Salute marks anniversary of Letchworth hero pilot’s crash death
PUBLISHED: 14:07 28 March 2015
The sacrifice of a hero bomber pilot and his crew will be saluted in a tiny French cemetery this summer, 71 years after their plane crashed to earth.
Richard Picton was a reporter on the Hertfordshire Express, the forerunner of the Comet, and when war broke out he was studying journalism at university in London.
The former St Christopher School pupil, who grew up in Letchworth, joined the RAF and after being commissioned his first posting was as an instructor, passing on gliding skills.
But he wanted a frontline role in the Second World War, transferring to Bomber Command and flying Lancasters on raids over Europe.
He was involved in 24 mass raids, including operations over Berlin and Nuremburg, but on the night of April 11, 1944, his crew were heading home from a raid on one of the biggest rail depots in France when their plane was shot down. There were no survivors.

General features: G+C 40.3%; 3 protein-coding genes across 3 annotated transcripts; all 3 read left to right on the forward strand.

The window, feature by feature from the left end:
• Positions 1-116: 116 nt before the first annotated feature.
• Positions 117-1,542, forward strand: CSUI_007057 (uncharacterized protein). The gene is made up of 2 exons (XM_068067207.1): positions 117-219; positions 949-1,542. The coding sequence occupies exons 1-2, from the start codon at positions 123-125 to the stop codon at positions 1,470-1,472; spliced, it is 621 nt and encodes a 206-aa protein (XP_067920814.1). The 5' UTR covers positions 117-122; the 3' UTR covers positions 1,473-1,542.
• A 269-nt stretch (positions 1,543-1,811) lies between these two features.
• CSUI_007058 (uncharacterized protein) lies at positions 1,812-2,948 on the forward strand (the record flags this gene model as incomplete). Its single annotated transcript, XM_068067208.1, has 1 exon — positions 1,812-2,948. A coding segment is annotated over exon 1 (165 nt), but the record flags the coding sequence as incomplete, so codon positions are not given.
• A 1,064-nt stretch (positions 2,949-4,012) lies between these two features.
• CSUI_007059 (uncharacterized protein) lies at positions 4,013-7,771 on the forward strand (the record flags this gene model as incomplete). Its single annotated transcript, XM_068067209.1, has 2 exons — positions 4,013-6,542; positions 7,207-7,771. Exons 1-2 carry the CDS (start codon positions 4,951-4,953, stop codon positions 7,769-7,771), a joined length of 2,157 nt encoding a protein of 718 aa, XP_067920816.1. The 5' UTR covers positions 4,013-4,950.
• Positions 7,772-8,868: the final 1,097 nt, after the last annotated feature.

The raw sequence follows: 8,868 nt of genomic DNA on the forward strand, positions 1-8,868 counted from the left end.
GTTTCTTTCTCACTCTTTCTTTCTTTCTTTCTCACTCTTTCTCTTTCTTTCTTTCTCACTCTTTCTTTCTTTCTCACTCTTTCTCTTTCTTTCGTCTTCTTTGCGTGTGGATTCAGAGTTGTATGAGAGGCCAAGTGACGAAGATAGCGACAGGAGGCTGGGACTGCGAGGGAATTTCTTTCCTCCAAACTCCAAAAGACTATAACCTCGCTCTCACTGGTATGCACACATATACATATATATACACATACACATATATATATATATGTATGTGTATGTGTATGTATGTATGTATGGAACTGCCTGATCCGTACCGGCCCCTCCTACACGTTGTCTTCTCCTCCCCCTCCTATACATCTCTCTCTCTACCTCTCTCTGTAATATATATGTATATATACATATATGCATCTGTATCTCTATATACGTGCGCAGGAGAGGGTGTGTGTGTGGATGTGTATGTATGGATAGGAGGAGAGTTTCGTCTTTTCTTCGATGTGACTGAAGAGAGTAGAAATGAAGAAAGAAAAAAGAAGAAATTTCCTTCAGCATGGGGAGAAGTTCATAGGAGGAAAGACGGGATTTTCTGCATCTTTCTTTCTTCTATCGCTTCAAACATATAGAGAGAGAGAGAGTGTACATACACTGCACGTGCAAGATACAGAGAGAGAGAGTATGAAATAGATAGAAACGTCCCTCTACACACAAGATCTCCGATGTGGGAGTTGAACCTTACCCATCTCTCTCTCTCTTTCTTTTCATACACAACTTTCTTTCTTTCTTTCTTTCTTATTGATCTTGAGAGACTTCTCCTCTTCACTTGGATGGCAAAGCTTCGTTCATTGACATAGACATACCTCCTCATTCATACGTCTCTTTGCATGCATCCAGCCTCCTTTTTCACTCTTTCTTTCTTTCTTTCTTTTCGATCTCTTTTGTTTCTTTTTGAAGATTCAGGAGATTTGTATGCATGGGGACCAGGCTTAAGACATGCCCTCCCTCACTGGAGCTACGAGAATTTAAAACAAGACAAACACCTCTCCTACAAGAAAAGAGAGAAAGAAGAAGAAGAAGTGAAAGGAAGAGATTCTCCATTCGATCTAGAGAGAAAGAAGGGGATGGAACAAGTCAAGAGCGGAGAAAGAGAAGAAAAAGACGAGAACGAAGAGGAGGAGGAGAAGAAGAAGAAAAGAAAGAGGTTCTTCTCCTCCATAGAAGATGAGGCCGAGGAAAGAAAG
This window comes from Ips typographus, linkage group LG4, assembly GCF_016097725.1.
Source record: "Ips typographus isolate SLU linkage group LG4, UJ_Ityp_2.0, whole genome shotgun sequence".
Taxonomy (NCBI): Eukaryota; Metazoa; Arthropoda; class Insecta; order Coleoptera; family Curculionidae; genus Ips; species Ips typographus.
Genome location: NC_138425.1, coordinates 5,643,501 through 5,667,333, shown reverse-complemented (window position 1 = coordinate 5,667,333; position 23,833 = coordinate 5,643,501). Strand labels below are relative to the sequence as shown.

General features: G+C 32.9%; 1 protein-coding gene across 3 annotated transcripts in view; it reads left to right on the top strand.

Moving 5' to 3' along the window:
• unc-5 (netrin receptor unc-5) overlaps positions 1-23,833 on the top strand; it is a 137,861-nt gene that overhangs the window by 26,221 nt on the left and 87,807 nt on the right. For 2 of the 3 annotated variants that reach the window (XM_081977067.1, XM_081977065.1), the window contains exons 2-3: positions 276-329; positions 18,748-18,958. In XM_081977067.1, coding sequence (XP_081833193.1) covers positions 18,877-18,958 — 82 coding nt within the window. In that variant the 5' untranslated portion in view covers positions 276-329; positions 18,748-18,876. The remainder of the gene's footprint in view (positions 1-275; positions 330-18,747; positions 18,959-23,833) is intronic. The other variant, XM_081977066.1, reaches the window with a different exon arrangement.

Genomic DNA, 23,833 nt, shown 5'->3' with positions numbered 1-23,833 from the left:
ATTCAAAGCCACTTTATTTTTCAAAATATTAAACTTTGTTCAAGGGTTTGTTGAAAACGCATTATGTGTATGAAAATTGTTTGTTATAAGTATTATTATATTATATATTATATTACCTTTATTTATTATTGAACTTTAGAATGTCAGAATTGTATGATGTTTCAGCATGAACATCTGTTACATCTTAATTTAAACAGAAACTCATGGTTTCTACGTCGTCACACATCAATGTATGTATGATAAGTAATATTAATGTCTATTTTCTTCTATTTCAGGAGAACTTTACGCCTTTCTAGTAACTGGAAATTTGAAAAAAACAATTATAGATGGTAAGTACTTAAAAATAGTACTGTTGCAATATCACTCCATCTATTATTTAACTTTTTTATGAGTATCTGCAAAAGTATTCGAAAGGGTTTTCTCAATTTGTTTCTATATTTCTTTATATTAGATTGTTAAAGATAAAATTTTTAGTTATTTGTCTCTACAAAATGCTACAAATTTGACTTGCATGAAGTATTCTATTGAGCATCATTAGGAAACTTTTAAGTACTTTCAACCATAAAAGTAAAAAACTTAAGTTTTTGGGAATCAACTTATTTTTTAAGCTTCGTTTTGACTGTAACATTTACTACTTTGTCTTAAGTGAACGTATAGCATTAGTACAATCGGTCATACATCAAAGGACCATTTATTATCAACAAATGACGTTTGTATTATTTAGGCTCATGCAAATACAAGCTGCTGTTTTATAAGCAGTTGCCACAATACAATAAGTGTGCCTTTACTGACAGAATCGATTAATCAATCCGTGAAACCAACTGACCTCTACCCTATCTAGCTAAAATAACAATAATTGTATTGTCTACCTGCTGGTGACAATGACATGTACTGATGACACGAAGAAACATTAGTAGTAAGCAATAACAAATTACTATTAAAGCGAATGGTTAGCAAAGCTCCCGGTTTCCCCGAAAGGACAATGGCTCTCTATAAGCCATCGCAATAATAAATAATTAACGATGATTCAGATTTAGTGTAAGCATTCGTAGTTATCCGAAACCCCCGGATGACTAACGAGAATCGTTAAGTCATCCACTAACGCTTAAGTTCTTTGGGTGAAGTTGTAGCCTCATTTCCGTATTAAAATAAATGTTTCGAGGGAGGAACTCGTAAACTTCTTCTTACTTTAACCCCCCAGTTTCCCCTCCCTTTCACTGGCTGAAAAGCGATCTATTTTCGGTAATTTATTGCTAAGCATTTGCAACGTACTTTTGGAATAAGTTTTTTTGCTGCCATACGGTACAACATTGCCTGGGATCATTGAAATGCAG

The 24-year-old, who was posthumously awarded the Distinguished Flying Cross, and the rest of the seven-man crew died near Achiet-le-Petit in the Pas de Calais region.
Michel Lespagnol, who lives close to the village, contacted the Comet to see if any members of the pilot’s family wanted to join a tribute the village will be holding in honour of the men in June.
Michel’s interest in the crew was sparked after his mother told him how she had seen a bomber shot down on that night.
The 58-year-old said: “She always told me about the plane and how shocked she was when it fell. I always felt I needed to learn this story.
“I was contacted by the mayor of Achiet-le-Petit who told me he wanted to start a project to pay tribute to another Lancaster which crashed in his village.
“I found a book about it and so from there I tried to reach family members of the crew.
“Last June I found two family members and I organised a tribute to them with other people from the village in the town hall.
“It was a very emotional moment – the family members meeting living witnesses of the fall.
“Achiet-le-Petit is just a small village with 320 inhabitants, and the aim of this tribute is just to remember all those who died during the wars, for those who gave their lives for our freedom.”
The ceremony will take place on June 6, the anniversary of the D-Day Normandy landings and the start of the liberation of France from Nazis occupation.
In the citation for his DFC, which was awarded with effect from the date of his death, Richard was described as a pilot captain who had completed “many successful operations against the enemy, in the course of which he has invariably displayed high skill, fortitude and devotion to duty.”